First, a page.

I've been a PD for 14 years, so I'm probably biased, but no, it's not usually a "bad option."
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zuzu98 Donating Member (412 posts) Send PM | Profile | Ignore Mon Sep-06-04 08:48 PM
Response to Original message
12. Get a lawyer!
Edited on Mon Sep-06-04 09:00 PM by zuzu98
Preferably local & someone who deals w/ the prosecutor & judges on a regular basis. In many jurisdictions the prosecutors will not plea bargain unless you have a lawyer. They may be able to enter a "no contest" plea or a deferred prosecution agreement or get a type of probation that will keep a conviction off of their record.

A conviction on a drug charge could affect their scholarship, financial aid, etc.
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jrthin Donating Member (1000+ posts) Send PM | Profile | Ignore Mon Sep-06-04 08:50 PM
Response to Original message
13. Get a lawyer. Also,
tell your friend to say nothing to law enforcement.
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JohnnyRingo Donating Member (1000+ posts) Send PM | Profile | Ignore Mon Sep-06-04 08:50 PM
Response to Original message
14. ALWAYS...consult the best affordable lawyer!
NEVER plead guilty to initial charges.

Officers tend to "overbook" in anticipation of plea bargaining.
Going before a judge alone for anything other than a speeding ticket is foolish indeed.

This may even be expungable considering their records...Only a lawyer can know.
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skooooo Donating Member (1000+ posts) Send PM | Profile | Ignore Mon Sep-06-04 08:52 PM
Response to Original message
16. Next time..

....tell them not to sit around out in their car. We figured that out in high school.

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DrWeird Donating Member (1000+ posts) Send PM | Profile | Ignore Mon Sep-06-04 08:55 PM
Response to Original message
19. Alright, here's what you do: Steal a bunch of marijuana...
preferably from your place of work, sell the stuff on the street, making your way up the ladder to big spending rap artists. Get caught in a bust/deal gone bad. Resurrect Jerry Garcia. Make a bunch of money. Bail your buddies out.

If you need me I'll be on the couch.
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leftyandproud Donating Member (1000+ posts) Send PM | Profile | Ignore Tue Sep-07-04 07:08 AM
Response to Reply #19
40. I think I am the only one who knows what you are talking about
;)
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snooper2 Donating Member (1000+ posts) Send PM | Profile | Ignore Tue Sep-07-04 12:39 PM
Response to Reply #19
55. I'm thinking I am , uh, Half Baked.. :)
eom
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henslee Donating Member (1000+ posts) Send PM | Profile | Ignore Mon Sep-06-04 08:58 PM
Response to Original message
21. Did prelim. search online. Here are some facts/link. I dont think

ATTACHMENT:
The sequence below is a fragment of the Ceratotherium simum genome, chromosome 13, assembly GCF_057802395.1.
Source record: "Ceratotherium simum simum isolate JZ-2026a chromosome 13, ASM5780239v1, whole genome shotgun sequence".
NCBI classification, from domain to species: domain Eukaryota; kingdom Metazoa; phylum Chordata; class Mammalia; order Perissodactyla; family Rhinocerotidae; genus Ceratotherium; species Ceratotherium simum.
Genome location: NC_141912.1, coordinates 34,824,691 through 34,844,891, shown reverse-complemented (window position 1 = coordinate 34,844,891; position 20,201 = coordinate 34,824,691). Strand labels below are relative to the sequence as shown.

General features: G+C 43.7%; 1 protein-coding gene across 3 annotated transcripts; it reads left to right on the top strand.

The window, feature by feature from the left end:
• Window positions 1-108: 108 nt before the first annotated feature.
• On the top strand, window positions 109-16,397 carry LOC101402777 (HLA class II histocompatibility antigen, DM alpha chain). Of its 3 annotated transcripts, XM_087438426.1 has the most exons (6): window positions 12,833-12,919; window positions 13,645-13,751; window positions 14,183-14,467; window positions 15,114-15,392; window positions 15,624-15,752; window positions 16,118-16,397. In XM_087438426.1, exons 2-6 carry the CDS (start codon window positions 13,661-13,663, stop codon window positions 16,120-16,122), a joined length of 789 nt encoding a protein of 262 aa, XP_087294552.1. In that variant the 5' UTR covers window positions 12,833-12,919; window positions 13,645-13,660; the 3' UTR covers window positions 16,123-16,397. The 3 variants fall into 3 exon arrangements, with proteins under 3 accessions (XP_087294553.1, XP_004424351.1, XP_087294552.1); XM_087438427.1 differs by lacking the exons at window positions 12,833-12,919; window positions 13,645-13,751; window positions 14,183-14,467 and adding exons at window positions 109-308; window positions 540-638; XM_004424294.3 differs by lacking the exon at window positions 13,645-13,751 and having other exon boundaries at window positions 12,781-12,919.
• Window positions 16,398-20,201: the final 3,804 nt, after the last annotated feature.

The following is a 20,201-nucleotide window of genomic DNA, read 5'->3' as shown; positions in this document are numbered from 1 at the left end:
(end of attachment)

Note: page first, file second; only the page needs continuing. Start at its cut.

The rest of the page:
Edited on Mon Sep-06-04 09:00 PM by henslee
its as bad as other states and I don't know how up to date these statutes are. Factors such as prior arrests could be imp. This is nothing to take lightly. A mistake now can be on your record your entire life. There is a "right" lawyer to use for the jurisdiction. Find him/her. I am jsut guessing but think this thing could cost each one of your friends anywhere from 500 to 3,000. each for the lawyer and the rest of the penalties are below. I would not be suprised if they find a way to enter contest pleas, if possible and pay max fines. Its all about gougeing you.


http://www.totse.com/en/drugs/legal_issues_of_drug_use/...


KENTUCKY
Possession: Less than 8 oz: 0-1 yr & $500
8 oz-5 lbs: 1-5 yrs & $2,500
5 lbs or more: 5-10 yrs & $5,000-$10,000
Cultivation/Sale: Penalties are the same as for possession
Note: Up to 4 plants is treated as simple possession
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napi21 Donating Member (1000+ posts) Send PM | Profile | Ignore Mon Sep-06-04 08:58 PM
Response to Original message
22. Get a ;awyer, but this was just dumb.
Like it or not, this is criminal activity. Smart people just don't do it in public. Come on guys. If they would have been cought buying, I guess I'd haeve understood, but sitting along side the road with the evidence really isn't too smart, huh?
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skippythwndrdog Donating Member (1000+ posts) Send PM | Profile | Ignore Mon Sep-06-04 08:59 PM
Response to Original message
23. KY resident, not a lawyer
Edited on Mon Sep-06-04 08:59 PM by skippythwndrdog
Get advice from an attorney. It will likely be a misdemeanor possession charge with a fine.
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Momof1 Donating Member (1000+ posts) Send PM | Profile | Ignore Mon Sep-06-04 09:25 PM
Response to Original message
32. In my town.
Possession under a quarter is a $50 fine. It's a college town, and then 30 days of probation.

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Nikia Donating Member (1000+ posts) Send PM | Profile | Ignore Mon Sep-06-04 09:28 PM
Response to Original message
33. They might want to go to the library and check the local paper